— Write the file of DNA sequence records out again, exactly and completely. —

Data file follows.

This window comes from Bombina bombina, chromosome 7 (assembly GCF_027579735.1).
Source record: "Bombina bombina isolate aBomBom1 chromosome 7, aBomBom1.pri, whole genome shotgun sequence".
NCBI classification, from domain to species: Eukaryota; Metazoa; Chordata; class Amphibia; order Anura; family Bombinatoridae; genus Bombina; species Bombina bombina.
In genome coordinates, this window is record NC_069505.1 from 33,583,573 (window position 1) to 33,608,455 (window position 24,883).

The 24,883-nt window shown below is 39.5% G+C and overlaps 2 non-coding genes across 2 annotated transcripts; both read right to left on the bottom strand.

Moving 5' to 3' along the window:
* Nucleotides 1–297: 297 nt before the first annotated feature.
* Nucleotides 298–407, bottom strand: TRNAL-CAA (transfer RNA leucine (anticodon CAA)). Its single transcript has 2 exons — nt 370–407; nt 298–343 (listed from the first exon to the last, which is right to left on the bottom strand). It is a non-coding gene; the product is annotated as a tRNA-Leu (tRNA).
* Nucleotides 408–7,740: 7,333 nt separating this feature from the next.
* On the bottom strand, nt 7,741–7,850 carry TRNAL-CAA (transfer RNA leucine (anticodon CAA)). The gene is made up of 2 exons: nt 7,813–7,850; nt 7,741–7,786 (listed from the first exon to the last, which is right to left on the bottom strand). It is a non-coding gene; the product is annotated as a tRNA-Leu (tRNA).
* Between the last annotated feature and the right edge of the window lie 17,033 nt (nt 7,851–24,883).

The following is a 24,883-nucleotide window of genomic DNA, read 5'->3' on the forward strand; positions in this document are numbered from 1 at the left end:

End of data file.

This window comes from Bombina bombina, chromosome 7 (assembly GCF_027579735.1).
Source record: "Bombina bombina isolate aBomBom1 chromosome 7, aBomBom1.pri, whole genome shotgun sequence".
NCBI classification, from domain to species: Eukaryota; Metazoa; Chordata; class Amphibia; order Anura; family Bombinatoridae; genus Bombina; species Bombina bombina.
In genome coordinates, this window is record NC_069505.1 from 33,583,573 (window position 1) to 33,608,455 (window position 24,883).

The 24,883-nt window shown below is 39.5% G+C and overlaps 2 non-coding genes across 2 annotated transcripts; both read right to left on the bottom strand.

Moving 5' to 3' along the window:
* Nucleotides 1–297: 297 nt before the first annotated feature.
* Nucleotides 298–407, bottom strand: TRNAL-CAA (transfer RNA leucine (anticodon CAA)). Its single transcript has 2 exons — nt 370–407; nt 298–343 (listed from the first exon to the last, which is right to left on the bottom strand). It is a non-coding gene; the product is annotated as a tRNA-Leu (tRNA).
* Nucleotides 408–7,740: 7,333 nt separating this feature from the next.
* On the bottom strand, nt 7,741–7,850 carry TRNAL-CAA (transfer RNA leucine (anticodon CAA)). The gene is made up of 2 exons: nt 7,813–7,850; nt 7,741–7,786 (listed from the first exon to the last, which is right to left on the bottom strand). It is a non-coding gene; the product is annotated as a tRNA-Leu (tRNA).
* Between the last annotated feature and the right edge of the window lie 17,033 nt (nt 7,851–24,883).

The following is a 24,883-nucleotide window of genomic DNA, read 5'->3' on the forward strand; positions in this document are numbered from 1 at the left end: